# Let’s simplify Big O

It’s good to understand how Big O gets calculated. But you can just follow a set of rules! When we talk about Big O, you will give one of these answers:

- O(n!), O(2^n), O(n^2), O(n log n), O(n), O(log n), O(1)

We can follow a Rule Book:

- Rule 1: Worst Case
- Rule 2: Remove Constants
- Rule 3: Different terms for inputs
- Rule 4: Drop Non Dominants

Lets explain what this means in more detail:

Big O Rule 1 (Worst Case)

- In JavaScript we can have a special line of code afterwards “break”!
- This code has been made more efficient so it will not loop through every element in an array.
- Big O only cares about the worst case. Say.. the element we are trying to locate is at the very end of an array versus the beginning of one with 10 elements. Still going to run 10 times versus 4 or 1.
- 10 loops. Still Big O(n)
- Always care about the worst case scenario. When we talk about scalability we have to consider this always! In the grand scheme of things since we can’t be certain what the input is we can only assume this is Big O(n) which is linear time.
- Big O doesn’t care, even if function is made more efficient with a break before end of loop.

Big O Rule 2 (Remove Constants)

- Math.floor will help get a whole number. i.e. var middleIndex = Math.floor(items.length / 2)
- O(1 + n/2 + 100) takes into consideration the Big O for each step. So this would simplify to just O(n)
- Doesn’t matter, just drop the constants.
- A function can have two separate steps which is to O(n) which would equate to O(2n) but it doesn’t matter since we drop the constants. So it really just becomes O(n).
- We don’t care how steep the line is just how the line moves as our inputs increase.
- with a x (element) and y (operations) graph.

Big O Rule 3 (Different terms for inputs)

- Trickiest part of an interview until you understand this rule.
- O(a + b) when you have two different inputs even when they are looping one after another
- What about a nested loop????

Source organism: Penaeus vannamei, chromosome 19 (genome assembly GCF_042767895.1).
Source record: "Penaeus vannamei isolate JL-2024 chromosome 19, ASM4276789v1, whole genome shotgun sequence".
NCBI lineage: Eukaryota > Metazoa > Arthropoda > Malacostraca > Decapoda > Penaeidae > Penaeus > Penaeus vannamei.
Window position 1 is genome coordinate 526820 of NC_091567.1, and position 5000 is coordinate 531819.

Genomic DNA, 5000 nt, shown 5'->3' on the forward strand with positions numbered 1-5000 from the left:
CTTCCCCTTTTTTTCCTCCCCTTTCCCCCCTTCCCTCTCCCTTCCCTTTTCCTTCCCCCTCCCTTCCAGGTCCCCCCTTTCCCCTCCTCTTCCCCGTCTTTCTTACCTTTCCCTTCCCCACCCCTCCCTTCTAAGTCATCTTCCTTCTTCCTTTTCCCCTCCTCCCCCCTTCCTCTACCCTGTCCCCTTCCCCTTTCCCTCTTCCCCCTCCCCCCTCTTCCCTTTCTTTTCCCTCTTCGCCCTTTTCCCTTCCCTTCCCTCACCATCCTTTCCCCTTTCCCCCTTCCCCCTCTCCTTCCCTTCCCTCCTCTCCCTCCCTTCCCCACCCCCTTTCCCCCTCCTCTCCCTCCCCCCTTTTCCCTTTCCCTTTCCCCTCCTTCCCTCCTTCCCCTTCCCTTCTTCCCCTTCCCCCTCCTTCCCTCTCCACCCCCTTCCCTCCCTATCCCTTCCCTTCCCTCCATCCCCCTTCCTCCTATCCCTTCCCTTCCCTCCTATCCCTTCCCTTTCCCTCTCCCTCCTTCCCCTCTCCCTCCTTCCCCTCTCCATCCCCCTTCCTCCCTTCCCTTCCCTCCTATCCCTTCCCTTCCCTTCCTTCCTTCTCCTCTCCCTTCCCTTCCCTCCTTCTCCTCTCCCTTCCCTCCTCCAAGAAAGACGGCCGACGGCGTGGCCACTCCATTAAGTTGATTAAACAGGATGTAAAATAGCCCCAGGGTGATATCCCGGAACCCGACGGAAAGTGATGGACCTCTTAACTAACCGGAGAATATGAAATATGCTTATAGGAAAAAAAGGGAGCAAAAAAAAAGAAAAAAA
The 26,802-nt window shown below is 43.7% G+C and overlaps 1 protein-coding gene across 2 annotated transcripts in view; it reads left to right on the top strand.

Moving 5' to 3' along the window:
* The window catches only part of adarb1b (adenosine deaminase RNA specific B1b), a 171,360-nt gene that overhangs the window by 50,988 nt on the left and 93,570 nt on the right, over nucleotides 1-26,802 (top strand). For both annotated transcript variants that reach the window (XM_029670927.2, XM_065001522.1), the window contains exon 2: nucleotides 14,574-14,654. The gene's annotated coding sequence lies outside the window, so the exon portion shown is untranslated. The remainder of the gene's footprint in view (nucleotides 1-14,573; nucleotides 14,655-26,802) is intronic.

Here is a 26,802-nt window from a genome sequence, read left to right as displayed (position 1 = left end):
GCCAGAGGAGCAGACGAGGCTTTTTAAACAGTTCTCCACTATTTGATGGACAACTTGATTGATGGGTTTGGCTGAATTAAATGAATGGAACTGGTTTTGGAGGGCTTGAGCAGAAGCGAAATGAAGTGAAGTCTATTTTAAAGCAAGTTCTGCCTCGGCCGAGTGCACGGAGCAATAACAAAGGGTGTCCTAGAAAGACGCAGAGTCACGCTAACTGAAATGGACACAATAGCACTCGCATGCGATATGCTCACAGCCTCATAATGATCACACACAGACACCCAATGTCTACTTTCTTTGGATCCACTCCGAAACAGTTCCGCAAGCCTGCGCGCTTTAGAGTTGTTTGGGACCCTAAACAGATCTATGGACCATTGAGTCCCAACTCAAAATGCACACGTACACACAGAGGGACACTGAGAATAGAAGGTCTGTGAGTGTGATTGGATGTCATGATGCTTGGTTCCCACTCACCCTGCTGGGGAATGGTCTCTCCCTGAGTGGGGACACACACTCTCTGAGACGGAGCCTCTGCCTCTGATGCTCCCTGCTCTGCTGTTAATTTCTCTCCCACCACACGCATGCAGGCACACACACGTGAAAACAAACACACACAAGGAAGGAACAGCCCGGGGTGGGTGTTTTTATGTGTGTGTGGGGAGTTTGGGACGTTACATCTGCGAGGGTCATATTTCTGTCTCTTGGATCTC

# Big O Rule 4 (Drop Non Dominants)

- for loop has O(n) another for loop will add + this one has two for loops nested so n²
- drop non dominant terms! O(n + n²) => O(n²)
- WE care about the most dominant term.
- three nested loops or more is usually a really bad idea… probably a better way. Non-efficient. Slow running programming.

# Big O Cheat Sheet

A few unmentioned will come up when we discuss data structures and algorithms:

- O(log N) — Logarithmic — usually searching algorithms have log(n) if they are sorted (Binary search)
- O(n*log(n)) Log Linear — Sorting operations usually
- O(2^N) Exponential — recursive algorithms that solve a problem of size N
- O(n!) — you are adding a loop for every element!

Iterating through half a collection is still O(n)

Two separate collections: O(a * b)

What can cause time in a function

- Operations (+, -, *, /)
- Comparisons ( <, >, ==)
- Looping (for, while)
- Outside Function call (function()) => a function inside of a function

Rule Book

- Always worst Case
- Remove Constants
- Different inputs should have different variables. O(a+b). A and B arrays nested would be O(a*b); + for steps in order, * for nested steps
- Drop Non-dominant terms; most dominant term is gonna be the most important thing affecting your code in terms of Big O.

What causes Space complexity?

- Variables
- Data Structures
- Function Call
- Allocations

I highly recommend Andrei Neagoie and all his Zero to Mastery Courses in order to gain the fundamentals to becoming a great programmer and to become a senior developer.

Photo credit: https://www.bigocheatsheet.com/